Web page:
The first Blue Rock targets to leave the plant sold for $7.00 per 1,000. Workers were paid 5 1/4 cents a barrel and averaged $1.80 for a 10-hour day. AI Barton oversaw target quality and generally is credited as the designer of the Blue Rock target.
Chamberlin was the first ammunition company to mark shotgun shells for a particular bird or animal. Today these four old Chamberlin boxes are worth approximately $4,000 each.
Traps were profitable items for Chamberlin. The Expert and Extension models were made at Findlay, while larger models continued to be manufactured at the Cleveland plant until 1921. Eventually everything was shipped to Findlay, including the shotgun shell- loading machines which were never reassembled.
In the spring of 1897, the company introduced the long-awaited Magautrap at a special shoot on the roof of Madison Square Garden in New York City. It was truly the world’s first automatic trap, built on a bicycle-like frame and operated by pedals. The faster one pedaled, the farther the target went. Eventually it was electrically operated, and the pedal power was eliminated. This ended trapshooters’ complaints that the operator could slow down targets for certain shooters by pedaling slower.
Chamberlin originally leased the Magautrap to gun clubs which promised to throw only Blue Rock targets. The agreement and a warning violation was cast into medal at the base of the trap. This eventually led to litigation. A few small suits were won by the company but a big one was lost, and the court ordered the notice and warning removed from each trap. Some 350 were recalled, and the lettering was ground off. Most were sold back to the clubs that had formerly leased them.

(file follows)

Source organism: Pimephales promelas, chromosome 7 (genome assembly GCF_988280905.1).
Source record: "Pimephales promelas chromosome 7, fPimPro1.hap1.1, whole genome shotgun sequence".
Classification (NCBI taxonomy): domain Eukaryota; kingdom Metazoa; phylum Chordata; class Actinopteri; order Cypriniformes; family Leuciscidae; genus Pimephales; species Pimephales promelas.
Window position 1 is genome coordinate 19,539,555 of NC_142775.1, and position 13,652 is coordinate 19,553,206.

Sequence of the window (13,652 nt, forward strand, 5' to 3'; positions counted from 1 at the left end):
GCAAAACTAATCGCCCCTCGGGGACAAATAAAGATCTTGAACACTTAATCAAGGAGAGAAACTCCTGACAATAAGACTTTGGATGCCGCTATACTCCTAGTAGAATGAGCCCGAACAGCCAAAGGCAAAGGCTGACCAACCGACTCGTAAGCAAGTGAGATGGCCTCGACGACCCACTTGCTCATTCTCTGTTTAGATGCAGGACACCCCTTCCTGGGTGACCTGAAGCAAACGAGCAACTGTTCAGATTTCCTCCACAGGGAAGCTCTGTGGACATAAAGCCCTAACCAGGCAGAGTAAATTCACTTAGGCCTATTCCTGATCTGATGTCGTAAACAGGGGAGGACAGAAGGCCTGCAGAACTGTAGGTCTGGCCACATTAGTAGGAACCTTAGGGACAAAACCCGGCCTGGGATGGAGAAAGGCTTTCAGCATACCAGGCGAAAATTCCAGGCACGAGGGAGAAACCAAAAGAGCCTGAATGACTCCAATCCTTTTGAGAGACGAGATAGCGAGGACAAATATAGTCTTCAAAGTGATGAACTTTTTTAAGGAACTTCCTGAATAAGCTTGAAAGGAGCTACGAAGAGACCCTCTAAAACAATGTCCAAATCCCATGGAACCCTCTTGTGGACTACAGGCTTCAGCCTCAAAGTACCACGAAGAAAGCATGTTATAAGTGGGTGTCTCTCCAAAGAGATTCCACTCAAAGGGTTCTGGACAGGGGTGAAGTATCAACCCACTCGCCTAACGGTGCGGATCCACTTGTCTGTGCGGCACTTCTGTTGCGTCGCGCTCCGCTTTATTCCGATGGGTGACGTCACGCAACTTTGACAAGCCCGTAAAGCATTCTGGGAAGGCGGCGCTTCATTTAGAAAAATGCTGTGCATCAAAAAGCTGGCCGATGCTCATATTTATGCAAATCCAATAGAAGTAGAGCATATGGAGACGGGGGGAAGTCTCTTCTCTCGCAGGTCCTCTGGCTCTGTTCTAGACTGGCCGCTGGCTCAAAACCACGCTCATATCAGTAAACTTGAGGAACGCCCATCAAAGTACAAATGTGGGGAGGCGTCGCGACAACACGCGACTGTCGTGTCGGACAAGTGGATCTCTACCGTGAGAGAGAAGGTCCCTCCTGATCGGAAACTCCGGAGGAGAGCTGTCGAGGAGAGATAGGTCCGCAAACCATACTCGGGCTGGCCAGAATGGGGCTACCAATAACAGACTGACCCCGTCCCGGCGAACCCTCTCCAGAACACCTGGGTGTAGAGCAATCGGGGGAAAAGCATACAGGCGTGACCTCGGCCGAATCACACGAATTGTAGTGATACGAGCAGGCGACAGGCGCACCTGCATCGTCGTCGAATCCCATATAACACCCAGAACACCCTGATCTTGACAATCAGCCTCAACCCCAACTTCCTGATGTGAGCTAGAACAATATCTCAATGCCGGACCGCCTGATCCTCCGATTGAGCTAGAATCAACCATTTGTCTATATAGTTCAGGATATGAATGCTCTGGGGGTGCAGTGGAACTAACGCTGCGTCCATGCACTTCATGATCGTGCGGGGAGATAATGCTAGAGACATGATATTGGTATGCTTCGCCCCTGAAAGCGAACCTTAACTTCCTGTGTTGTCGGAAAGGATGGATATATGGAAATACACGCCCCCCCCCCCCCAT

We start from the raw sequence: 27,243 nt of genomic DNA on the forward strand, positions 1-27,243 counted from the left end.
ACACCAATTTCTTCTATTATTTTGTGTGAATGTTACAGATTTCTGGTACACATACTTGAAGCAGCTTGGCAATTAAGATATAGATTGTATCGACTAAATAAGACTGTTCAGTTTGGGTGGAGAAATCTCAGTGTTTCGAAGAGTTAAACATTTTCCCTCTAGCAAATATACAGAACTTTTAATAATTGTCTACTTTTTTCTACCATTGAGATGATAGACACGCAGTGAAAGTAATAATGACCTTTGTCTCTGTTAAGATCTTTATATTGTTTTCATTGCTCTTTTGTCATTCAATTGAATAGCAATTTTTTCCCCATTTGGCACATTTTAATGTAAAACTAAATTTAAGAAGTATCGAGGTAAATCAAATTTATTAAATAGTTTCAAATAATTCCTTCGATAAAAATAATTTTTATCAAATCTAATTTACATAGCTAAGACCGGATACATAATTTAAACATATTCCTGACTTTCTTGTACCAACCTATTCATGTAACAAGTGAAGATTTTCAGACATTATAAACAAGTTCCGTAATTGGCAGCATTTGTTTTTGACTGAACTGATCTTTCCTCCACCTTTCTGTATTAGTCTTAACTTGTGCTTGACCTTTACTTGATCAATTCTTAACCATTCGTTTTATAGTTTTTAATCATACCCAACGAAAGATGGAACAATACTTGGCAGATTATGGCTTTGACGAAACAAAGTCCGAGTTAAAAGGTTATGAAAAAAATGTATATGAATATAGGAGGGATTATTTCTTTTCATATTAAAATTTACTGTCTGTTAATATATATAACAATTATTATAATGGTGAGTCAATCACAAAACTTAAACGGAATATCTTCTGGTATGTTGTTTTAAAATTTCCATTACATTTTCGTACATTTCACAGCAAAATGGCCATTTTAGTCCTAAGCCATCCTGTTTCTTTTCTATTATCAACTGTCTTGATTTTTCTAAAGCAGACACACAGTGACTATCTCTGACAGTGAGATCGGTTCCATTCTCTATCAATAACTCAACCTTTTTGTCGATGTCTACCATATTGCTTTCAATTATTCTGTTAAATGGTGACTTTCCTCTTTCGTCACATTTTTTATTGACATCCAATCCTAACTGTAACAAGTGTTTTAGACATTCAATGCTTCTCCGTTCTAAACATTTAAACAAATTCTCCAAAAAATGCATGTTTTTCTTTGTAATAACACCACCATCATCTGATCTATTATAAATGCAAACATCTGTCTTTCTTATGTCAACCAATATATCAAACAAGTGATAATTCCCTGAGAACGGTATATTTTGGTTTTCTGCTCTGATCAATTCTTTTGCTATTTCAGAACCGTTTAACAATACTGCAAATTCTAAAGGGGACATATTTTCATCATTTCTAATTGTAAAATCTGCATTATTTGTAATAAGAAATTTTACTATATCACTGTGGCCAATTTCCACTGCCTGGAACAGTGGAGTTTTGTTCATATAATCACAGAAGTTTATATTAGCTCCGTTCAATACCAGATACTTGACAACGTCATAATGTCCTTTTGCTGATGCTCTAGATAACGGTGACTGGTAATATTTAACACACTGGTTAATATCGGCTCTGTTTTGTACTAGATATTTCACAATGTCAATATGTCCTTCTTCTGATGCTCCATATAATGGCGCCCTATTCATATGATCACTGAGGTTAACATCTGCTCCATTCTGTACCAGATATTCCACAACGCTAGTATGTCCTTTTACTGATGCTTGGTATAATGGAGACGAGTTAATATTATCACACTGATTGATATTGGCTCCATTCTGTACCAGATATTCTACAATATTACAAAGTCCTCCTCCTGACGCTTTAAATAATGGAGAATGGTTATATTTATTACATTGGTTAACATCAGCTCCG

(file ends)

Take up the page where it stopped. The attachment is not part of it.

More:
The success of any company lies in the hands of its dedicated employees and the quality of their leaders. Chamberlin had over a half -dozen very capable officers and managers. Paul North was perhaps the best, and he ended up owning the company. He was among the better trapshooters of his day, and those who associated with him regarded him highly. When the 1901 All-American trap team went to England, Paul North managed the team. He worked long and hard to promote the trip and personally raised most of the $4,000 needed to send the team across the pond. North promoted and managed many Chamberlin-sponsored trapshoots when the company donated expensive guns, watches and silver as prizes. He originated the North system of handicapping which placed shooters in classes according to their ability. Prior to this the professional competed head-to-head against the “once a month” Sunday shooter. The pros didn’t like to see money and prizes going to the poorer shooters and for a time boycotted all Chamberlin-run tournaments. Rolla Heikes, Fred Gilbert, J .A. R. Elliott and others began to bad-mouth all Chamberlin products.
This prompted Paul North to write, “In the old days when Chamberlin gave tournaments year after year adding large amounts of purse money, three quarters of the time professional shooters won. Then Blue Rock targets and our traps and Paul North were all right in their eyes. Now we let the amateurs have a chance at the money that the professionals once thought all their own. Suddenly there is a great change. The Blue Rock target is not as it was. The Magautrap is an abomination and poor Paul North stands an outcast without friends and alone. It is sad. Let us weep. But there is a ray of sunshine. Not everyone knows how bad we are over here. We are still selling lots of Blue Rocks and traps.”
In August 1933, Chamberlin sold their target and trap business to the Remington Arms Co. Blue Rock targets are still made at the Findlay plant. They are now over 120 years old, but the Magautrap is gone, replaced by giant machines that require no puller or loader.
Frank Chamberlin, J. H. Webster, Paul North and the Chamberlin Cartridge and Target Co. made many contributions to trapshooting, yet they are all but forgotten. And that’s too bad. The old game owes them a lot, but it’s too late to say thank you.
I would like to take credit for researching what appears in the previous paragraphs, but I cannot. The late Bob Hinman, former shotgun editor of “Shooting Times,” did the homework which included personal interviews with old employees from the Remington plant at Findlay, Ohio. I was fortunate to receive a Chamberlin manuscript he wrote some years ago, and I don’t know if it was ever published. A tip of my tattered cap to my old friend Bob Hinman for this historical contribution.